Democratic presidential contender Hillary Clinton has so far raised more money in Connecticut than her rivals, but total haul is only one way to crunch the campaign finance filings the Federal Elections Commission released Thursday and Friday.
She’s neck-and-neck with Bernie Sanders for number of donations in Connecticut and middle-of-the-pack on average donation value.
How much money did each candidate raise?
A total of 4,748 Connecticut residents have donated $2.9 million to presidential primary candidates at an average of $615.33 per donation, according to FEC filings through September.
Democrat Hillary Clinton took in $1.1 million, followed by Republican Jeb Bush, who raised $839,450 in the state.
How many donations were made to each candidate?
Counting up how many individual donations were made, Clinton came out on top again, with 1,282.
However, by that metric, Bush fell to fifth place. Democrat Bernie Sanders, with 1,158 donations, was the only candidate other than Clinton with more than 1,000 donations. Sanders and Clinton together took in more than half the number of donations in Connecticut.
Republican Ben Carson’s 544 donations put him a distant third. At the bottom of the list was Bobby Jindal, with one donation of $2,700, the maximum allowed.
How much did donors give each candidate on average?
Jindal’s one generous donor put him at the top of at least one list: Average donation amount. Next on the list, Chris Christie’s 46 donations averaged $2,213. Further down, top money-raiser Clinton’s average donation was $867.94. Sanders was at the bottom of the list with an average donation of $133.47.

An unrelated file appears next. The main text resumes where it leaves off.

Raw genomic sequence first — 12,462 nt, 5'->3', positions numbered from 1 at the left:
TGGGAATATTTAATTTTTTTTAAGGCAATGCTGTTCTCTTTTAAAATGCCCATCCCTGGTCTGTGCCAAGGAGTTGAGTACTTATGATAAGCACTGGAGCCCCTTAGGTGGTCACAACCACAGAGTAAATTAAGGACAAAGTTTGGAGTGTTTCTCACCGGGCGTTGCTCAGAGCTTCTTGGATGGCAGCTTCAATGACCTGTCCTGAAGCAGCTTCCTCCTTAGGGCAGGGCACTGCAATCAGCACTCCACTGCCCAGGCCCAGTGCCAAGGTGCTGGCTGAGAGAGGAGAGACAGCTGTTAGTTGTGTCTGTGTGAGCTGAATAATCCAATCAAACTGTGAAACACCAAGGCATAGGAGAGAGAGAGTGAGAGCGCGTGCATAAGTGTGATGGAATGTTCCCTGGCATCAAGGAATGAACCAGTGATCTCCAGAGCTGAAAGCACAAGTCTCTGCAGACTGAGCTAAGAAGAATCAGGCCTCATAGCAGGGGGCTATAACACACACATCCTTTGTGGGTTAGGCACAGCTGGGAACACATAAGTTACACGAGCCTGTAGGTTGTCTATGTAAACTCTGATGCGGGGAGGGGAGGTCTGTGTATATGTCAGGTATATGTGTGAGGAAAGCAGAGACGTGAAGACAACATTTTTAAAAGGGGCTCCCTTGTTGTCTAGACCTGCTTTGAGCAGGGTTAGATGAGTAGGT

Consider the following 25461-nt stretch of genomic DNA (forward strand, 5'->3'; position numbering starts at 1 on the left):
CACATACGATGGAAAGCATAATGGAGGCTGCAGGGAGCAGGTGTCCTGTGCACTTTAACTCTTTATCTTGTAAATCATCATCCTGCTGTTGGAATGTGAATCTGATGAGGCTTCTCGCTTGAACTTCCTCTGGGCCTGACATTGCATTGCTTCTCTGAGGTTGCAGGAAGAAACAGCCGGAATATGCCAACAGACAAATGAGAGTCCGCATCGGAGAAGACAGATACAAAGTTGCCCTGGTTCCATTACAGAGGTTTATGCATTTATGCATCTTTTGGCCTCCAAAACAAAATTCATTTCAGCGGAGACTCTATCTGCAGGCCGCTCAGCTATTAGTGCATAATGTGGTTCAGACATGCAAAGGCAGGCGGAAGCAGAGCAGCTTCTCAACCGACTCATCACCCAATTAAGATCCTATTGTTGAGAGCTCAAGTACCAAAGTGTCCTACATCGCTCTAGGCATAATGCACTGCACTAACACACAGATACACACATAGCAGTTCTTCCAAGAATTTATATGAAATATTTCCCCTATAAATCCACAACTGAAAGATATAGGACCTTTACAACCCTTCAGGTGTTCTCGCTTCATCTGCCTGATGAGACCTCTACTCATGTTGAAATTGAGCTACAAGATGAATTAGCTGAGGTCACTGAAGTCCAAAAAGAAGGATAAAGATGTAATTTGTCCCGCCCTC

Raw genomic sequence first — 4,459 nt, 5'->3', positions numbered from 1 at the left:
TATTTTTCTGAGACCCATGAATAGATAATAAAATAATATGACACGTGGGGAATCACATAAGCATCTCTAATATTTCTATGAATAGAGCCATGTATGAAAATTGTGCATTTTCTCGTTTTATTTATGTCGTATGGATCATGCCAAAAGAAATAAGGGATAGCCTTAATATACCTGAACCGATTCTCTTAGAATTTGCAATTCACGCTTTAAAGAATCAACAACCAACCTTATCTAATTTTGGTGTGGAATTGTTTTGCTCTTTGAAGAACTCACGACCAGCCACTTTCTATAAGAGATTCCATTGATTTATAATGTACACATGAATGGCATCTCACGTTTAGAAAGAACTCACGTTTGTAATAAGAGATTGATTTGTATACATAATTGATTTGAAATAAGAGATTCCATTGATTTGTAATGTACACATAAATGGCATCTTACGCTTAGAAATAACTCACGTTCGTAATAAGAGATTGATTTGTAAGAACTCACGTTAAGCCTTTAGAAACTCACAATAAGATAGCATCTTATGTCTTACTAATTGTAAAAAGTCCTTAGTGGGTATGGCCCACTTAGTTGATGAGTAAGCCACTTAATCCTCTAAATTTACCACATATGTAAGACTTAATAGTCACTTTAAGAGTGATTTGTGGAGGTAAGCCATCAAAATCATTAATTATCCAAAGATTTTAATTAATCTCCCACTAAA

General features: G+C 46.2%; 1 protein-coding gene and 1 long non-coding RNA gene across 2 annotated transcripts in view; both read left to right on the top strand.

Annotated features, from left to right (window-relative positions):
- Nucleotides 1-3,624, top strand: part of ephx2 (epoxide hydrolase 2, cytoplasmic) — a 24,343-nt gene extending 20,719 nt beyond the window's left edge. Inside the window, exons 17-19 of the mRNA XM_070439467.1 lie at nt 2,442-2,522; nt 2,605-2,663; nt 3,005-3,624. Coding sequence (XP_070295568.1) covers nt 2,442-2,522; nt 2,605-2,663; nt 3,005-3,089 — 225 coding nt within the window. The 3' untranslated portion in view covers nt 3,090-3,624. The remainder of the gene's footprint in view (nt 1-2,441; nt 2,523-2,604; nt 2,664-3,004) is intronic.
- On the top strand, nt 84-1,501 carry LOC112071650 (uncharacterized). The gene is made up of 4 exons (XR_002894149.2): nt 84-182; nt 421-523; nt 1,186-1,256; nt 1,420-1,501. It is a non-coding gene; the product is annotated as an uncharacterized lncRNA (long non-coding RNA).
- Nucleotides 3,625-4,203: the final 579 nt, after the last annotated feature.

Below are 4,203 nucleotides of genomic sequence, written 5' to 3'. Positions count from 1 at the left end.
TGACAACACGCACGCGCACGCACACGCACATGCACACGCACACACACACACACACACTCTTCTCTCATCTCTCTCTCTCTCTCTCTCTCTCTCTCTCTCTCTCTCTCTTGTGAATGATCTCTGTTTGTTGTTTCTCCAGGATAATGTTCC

What do some of these donors do for a living?
The contributor data from the FEC also includes contributors’ self-described occupations. The occupation data is hard to quantify because people choose how to describe their occupations, and there are multiple ways of saying the same thing, such as “EXECUTIVE” and “BUSINESS EXECUTIVE.”
Some descriptions have some real flair. One person described her occupation as “WIFE, MOM, MAID, COOK, TAXI DRIVER…” The taxi-driving mom donated $2,700 to John Kasich.
While flair is great, it makes analysis tricky, so we stuck with only the most common occupation descriptions, written exactly the same way, and ignored the rest.
Excluding 241 people listed as “information requested,” we looked at the top five most common occupations given:
- RETIRED, 972
- NOT EMPLOYED, 293
- ATTORNEY, 162
- HOMEMAKER, 152
- EXECUTIVE, 78
We found that while retirees were the biggest single group, their votes were split among a few candidates. Meanwhile, the smaller ‘not employed’ group went almost entirely with Sanders — 284 contributors out of 293. That made the ‘not employed’ constituency the largest single group by occupation to go for any one candidate.
The charts below show which candidates received the most donations from each of the top five occupations.